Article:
‘Scuse me whilst I chat to my imaginary friend – you.
I’m a sad bastard an' no mistake, as I said to one of my Facebook ‘friends’ a few hours ago. My notifications have hit an all-time low. I get no messages. And whatever I post gets little attention. Christ! – am I that unpopular? Probably. I’ve got just over 100 ‘friends’ and that sounds like a lot to me, but then, I’m imagining it’s 1991 and friends are people I meet in bars and clubs. I don’t even have many of those.
I have friends on FB who have hundreds of friends. What does that mean? That they’re constantly engaging with hundreds of people every day? No, of course not. It means that FB is a livelier experience for them, I suppose.
I have FB friends who engage with me more than some that I’ve actually met. This can only mean one thing: that having met me they like (or ‘like’) me less. I am a sad bastard. I must be unlikable. Tragic, isn’t it?
I have FB friends who don’t use FB much, because they have lives, presumably; the kind that entail going out, and being with the family. I should get out more. It’s a wide world out there, waiting to be explored. So I hear. I went out yesterday, to buy a ‘paper.
I grow old, I grow old...I shall wear my trousers rolled...and step straight into slippers without properly ensuring that my heel is covered, shuffling ‘round the bunker in a dressing gown like an old fart, mumbling to myself, quoting Burroughs (and T.S. Eliot, if you like). And when not wearing slippers, looking at them with their flattened back, which symbolises a form of laziness and reminds me that my father did the same. So I’m turning into him. We all know that we turn into a variation of our parents eventually. He did not read Burroughs, though. Or listen to obscure library music. And so on...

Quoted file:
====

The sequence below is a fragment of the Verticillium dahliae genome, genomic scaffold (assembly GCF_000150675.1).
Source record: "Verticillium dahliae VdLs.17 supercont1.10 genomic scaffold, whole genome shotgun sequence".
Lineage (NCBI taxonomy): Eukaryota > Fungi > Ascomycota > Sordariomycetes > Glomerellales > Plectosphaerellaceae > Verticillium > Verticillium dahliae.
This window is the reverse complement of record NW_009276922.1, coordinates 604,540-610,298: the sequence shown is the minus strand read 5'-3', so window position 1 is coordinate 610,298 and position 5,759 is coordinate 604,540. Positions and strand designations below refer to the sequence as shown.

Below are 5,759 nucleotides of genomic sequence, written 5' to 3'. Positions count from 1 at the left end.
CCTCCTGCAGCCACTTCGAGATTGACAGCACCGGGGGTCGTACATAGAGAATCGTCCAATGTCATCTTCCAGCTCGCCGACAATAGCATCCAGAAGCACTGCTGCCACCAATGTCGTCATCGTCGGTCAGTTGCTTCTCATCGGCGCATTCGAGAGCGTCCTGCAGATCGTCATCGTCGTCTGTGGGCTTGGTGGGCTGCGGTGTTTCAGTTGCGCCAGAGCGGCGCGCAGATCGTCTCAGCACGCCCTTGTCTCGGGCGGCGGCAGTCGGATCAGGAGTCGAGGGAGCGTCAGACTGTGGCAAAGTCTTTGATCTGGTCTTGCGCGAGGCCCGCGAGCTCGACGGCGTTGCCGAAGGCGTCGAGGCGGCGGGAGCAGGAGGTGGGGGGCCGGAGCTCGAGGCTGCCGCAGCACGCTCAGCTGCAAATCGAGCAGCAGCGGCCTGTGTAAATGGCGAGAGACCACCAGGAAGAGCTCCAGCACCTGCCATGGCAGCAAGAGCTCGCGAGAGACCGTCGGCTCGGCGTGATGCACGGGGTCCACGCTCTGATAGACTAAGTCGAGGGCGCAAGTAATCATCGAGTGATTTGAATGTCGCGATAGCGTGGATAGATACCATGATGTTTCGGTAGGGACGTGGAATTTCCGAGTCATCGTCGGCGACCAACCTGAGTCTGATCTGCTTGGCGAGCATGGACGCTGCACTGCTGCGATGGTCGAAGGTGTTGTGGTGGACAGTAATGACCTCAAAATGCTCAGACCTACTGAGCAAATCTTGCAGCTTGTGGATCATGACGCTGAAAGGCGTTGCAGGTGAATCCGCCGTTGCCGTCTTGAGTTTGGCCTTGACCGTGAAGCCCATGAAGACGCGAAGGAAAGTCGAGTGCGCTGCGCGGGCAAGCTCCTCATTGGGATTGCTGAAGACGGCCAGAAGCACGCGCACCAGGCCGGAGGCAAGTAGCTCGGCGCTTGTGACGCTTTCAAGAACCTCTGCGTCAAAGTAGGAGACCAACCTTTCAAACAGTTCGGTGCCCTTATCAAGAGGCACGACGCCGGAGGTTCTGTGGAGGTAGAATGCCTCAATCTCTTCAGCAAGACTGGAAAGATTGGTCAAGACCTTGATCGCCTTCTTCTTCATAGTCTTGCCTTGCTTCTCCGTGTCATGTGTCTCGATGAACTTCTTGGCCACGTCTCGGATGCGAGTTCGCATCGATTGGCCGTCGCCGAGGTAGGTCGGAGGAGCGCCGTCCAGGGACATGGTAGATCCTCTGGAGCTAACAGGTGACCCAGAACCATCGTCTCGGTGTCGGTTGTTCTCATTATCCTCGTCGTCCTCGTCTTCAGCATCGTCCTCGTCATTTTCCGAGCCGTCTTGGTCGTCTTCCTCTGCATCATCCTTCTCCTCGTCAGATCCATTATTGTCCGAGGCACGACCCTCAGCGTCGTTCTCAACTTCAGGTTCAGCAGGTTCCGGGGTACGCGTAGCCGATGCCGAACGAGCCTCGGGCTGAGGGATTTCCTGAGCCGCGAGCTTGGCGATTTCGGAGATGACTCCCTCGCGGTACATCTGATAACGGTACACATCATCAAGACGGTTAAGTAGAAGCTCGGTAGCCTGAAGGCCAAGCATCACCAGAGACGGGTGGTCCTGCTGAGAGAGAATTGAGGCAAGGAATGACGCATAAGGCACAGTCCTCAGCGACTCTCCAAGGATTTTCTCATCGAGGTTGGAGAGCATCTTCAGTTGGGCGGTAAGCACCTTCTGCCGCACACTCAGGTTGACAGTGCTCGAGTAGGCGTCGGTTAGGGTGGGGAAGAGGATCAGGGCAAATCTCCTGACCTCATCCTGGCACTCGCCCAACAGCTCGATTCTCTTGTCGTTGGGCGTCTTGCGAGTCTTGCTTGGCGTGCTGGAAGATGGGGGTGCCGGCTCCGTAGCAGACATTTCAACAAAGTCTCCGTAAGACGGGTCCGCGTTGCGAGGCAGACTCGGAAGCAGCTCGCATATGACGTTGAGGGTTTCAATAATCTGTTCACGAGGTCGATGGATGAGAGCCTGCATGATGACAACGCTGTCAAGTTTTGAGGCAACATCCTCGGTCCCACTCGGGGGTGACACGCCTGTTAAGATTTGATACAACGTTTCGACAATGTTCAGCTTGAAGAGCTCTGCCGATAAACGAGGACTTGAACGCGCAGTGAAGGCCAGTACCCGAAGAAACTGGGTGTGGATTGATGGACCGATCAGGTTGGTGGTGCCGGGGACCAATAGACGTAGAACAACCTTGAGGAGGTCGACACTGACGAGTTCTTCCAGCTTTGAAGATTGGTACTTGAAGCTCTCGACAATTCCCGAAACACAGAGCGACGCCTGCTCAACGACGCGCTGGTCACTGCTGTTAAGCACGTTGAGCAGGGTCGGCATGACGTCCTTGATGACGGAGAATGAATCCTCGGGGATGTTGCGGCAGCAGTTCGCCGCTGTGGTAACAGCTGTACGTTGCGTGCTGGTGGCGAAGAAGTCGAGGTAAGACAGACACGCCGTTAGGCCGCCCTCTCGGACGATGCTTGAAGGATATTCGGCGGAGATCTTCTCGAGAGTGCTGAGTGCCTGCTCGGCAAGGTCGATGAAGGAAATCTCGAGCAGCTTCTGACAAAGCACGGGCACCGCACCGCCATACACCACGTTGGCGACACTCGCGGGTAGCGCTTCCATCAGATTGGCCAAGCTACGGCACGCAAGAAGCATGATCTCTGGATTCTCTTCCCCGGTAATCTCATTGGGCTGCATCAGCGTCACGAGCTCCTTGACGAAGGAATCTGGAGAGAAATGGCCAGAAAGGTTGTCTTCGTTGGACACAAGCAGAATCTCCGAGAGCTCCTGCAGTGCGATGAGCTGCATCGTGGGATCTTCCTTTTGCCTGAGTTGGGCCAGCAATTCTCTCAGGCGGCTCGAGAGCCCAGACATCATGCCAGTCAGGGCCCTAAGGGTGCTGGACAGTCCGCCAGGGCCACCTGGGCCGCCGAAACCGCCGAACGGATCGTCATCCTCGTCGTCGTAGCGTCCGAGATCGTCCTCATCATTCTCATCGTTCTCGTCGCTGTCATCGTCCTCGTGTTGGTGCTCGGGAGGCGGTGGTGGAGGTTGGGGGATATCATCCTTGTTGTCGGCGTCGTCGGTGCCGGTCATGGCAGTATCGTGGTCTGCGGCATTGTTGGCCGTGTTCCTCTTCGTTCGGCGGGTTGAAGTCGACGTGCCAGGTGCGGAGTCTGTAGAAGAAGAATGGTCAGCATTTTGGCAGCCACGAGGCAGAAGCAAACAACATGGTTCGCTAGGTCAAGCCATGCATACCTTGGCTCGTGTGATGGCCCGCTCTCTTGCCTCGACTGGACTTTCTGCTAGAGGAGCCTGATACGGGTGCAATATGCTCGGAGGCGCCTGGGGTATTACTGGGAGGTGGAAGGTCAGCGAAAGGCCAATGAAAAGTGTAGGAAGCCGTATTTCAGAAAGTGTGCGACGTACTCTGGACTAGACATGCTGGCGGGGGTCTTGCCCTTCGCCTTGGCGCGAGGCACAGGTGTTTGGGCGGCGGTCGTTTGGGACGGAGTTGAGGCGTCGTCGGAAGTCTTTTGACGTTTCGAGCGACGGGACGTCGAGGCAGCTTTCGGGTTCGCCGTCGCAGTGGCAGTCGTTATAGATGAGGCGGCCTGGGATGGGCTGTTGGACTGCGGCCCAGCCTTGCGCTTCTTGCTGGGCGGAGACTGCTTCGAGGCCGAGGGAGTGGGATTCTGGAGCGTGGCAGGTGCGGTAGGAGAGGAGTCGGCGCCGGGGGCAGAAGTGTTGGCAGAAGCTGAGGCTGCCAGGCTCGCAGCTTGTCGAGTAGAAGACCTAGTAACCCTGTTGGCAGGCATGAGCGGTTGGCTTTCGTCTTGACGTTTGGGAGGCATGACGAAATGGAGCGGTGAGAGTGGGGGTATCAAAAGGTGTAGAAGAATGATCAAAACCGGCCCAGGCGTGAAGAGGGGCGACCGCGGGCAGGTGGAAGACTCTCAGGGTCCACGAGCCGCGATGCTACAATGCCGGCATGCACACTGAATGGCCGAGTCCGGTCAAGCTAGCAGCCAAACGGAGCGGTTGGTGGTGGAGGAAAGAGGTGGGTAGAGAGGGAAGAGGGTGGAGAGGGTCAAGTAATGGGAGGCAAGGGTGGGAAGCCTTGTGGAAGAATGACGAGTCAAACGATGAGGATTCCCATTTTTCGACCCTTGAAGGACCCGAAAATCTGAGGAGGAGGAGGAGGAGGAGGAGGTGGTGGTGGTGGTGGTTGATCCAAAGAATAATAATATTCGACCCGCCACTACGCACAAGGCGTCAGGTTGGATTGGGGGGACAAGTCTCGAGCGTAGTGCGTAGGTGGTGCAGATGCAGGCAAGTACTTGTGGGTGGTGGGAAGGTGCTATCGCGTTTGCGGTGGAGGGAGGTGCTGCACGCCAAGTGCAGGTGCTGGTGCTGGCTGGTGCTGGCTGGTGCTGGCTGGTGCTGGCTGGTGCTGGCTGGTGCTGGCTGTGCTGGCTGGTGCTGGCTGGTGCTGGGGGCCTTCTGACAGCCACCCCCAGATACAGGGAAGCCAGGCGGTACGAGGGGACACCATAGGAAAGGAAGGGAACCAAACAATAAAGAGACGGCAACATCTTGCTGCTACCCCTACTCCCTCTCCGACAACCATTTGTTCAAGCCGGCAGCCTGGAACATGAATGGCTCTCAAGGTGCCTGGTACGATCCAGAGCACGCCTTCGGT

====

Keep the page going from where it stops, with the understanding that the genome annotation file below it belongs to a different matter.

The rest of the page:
There’s no way ‘round it, you lose friends as you age. Many have moved out of the city. Many have bred (don’t they know there’s a population crisis?). Some simply disappeared, no longer contactable by phone, gone before the rise of the social network. I’d look them up on FB but they’re all called Jones...and Smith, so you can imagine the problem.
It’s not news but I’ll say it anyway, FB does as much to damage the notion of friendship as it does enforce it by fostering an almighty illusion. I’m sure you’re aware of this. FB ‘friends’ represent something, but also nothing more than the willingness of others to have FB ‘friends’. They represent a social mirage which, upon closer inspection, does indeed seem to disappear. It’s no good entering the social network carrying the old baggage of beliefs that friendship is a valid connection between two people. My experience tells me otherwise. But as I said, I’m a sad bastard and that’s my problem.
Now, unlike my status in the world of social networking, the bread I’m making is on the rise. So I’ll say farewell.